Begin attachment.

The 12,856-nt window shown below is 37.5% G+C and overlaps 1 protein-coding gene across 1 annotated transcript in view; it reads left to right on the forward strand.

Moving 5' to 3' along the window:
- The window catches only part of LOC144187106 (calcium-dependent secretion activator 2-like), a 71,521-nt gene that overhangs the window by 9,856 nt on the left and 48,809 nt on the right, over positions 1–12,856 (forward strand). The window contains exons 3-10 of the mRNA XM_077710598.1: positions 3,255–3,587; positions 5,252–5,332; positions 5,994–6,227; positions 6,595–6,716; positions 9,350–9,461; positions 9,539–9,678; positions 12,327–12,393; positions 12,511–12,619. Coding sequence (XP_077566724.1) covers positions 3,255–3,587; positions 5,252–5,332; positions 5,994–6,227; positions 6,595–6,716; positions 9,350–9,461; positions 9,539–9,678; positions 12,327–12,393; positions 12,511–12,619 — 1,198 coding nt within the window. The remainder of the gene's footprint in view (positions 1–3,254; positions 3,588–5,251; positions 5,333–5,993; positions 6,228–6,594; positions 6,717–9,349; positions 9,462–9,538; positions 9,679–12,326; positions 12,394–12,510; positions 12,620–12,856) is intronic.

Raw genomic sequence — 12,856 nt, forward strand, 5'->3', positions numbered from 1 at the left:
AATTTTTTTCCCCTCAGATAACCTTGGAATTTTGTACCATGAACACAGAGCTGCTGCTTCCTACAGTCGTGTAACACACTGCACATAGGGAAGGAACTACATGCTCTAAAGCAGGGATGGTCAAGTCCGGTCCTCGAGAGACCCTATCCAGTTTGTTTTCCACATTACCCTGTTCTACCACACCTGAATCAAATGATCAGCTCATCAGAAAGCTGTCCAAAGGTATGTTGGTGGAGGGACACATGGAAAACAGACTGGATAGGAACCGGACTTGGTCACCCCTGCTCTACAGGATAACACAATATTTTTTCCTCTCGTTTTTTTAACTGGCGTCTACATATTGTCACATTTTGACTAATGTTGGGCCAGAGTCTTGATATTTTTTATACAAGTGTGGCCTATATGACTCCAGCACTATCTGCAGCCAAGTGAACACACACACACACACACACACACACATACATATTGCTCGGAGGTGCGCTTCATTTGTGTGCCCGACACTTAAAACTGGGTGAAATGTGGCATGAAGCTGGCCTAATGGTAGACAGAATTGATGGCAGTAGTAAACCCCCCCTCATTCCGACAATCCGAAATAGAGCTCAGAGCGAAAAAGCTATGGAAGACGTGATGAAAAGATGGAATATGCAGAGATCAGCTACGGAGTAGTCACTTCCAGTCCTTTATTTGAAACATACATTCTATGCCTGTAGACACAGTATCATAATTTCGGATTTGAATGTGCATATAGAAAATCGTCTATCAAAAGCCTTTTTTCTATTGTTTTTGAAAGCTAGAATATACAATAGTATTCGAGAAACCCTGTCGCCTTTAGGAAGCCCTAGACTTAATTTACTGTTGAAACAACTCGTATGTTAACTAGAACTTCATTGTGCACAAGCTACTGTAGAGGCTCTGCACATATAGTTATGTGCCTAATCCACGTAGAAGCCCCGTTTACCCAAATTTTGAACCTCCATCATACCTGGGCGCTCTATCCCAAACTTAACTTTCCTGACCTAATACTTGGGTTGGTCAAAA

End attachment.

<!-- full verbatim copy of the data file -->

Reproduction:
The 12,856-nt window shown below is 37.5% G+C and overlaps 1 protein-coding gene across 1 annotated transcript in view; it reads left to right on the forward strand.

Moving 5' to 3' along the window:
- The window catches only part of LOC144187106 (calcium-dependent secretion activator 2-like), a 71,521-nt gene that overhangs the window by 9,856 nt on the left and 48,809 nt on the right, over positions 1–12,856 (forward strand). The window contains exons 3-10 of the mRNA XM_077710598.1: positions 3,255–3,587; positions 5,252–5,332; positions 5,994–6,227; positions 6,595–6,716; positions 9,350–9,461; positions 9,539–9,678; positions 12,327–12,393; positions 12,511–12,619. Coding sequence (XP_077566724.1) covers positions 3,255–3,587; positions 5,252–5,332; positions 5,994–6,227; positions 6,595–6,716; positions 9,350–9,461; positions 9,539–9,678; positions 12,327–12,393; positions 12,511–12,619 — 1,198 coding nt within the window. The remainder of the gene's footprint in view (positions 1–3,254; positions 3,588–5,251; positions 5,333–5,993; positions 6,228–6,594; positions 6,717–9,349; positions 9,462–9,538; positions 9,679–12,326; positions 12,394–12,510; positions 12,620–12,856) is intronic.

Raw genomic sequence — 12,856 nt, forward strand, 5'->3', positions numbered from 1 at the left:
AATTTTTTTCCCCTCAGATAACCTTGGAATTTTGTACCATGAACACAGAGCTGCTGCTTCCTACAGTCGTGTAACACACTGCACATAGGGAAGGAACTACATGCTCTAAAGCAGGGATGGTCAAGTCCGGTCCTCGAGAGACCCTATCCAGTTTGTTTTCCACATTACCCTGTTCTACCACACCTGAATCAAATGATCAGCTCATCAGAAAGCTGTCCAAAGGTATGTTGGTGGAGGGACACATGGAAAACAGACTGGATAGGAACCGGACTTGGTCACCCCTGCTCTACAGGATAACACAATATTTTTTCCTCTCGTTTTTTTAACTGGCGTCTACATATTGTCACATTTTGACTAATGTTGGGCCAGAGTCTTGATATTTTTTATACAAGTGTGGCCTATATGACTCCAGCACTATCTGCAGCCAAGTGAACACACACACACACACACACACACACATACATATTGCTCGGAGGTGCGCTTCATTTGTGTGCCCGACACTTAAAACTGGGTGAAATGTGGCATGAAGCTGGCCTAATGGTAGACAGAATTGATGGCAGTAGTAAACCCCCCCTCATTCCGACAATCCGAAATAGAGCTCAGAGCGAAAAAGCTATGGAAGACGTGATGAAAAGATGGAATATGCAGAGATCAGCTACGGAGTAGTCACTTCCAGTCCTTTATTTGAAACATACATTCTATGCCTGTAGACACAGTATCATAATTTCGGATTTGAATGTGCATATAGAAAATCGTCTATCAAAAGCCTTTTTTCTATTGTTTTTGAAAGCTAGAATATACAATAGTATTCGAGAAACCCTGTCGCCTTTAGGAAGCCCTAGACTTAATTTACTGTTGAAACAACTCGTATGTTAACTAGAACTTCATTGTGCACAAGCTACTGTAGAGGCTCTGCACATATAGTTATGTGCCTAATCCACGTAGAAGCCCCGTTTACCCAAATTTTGAACCTCCATCATACCTGGGCGCTCTATCCCAAACTTAACTTTCCTGACCTAATACTTGGGTTGGTCAAAA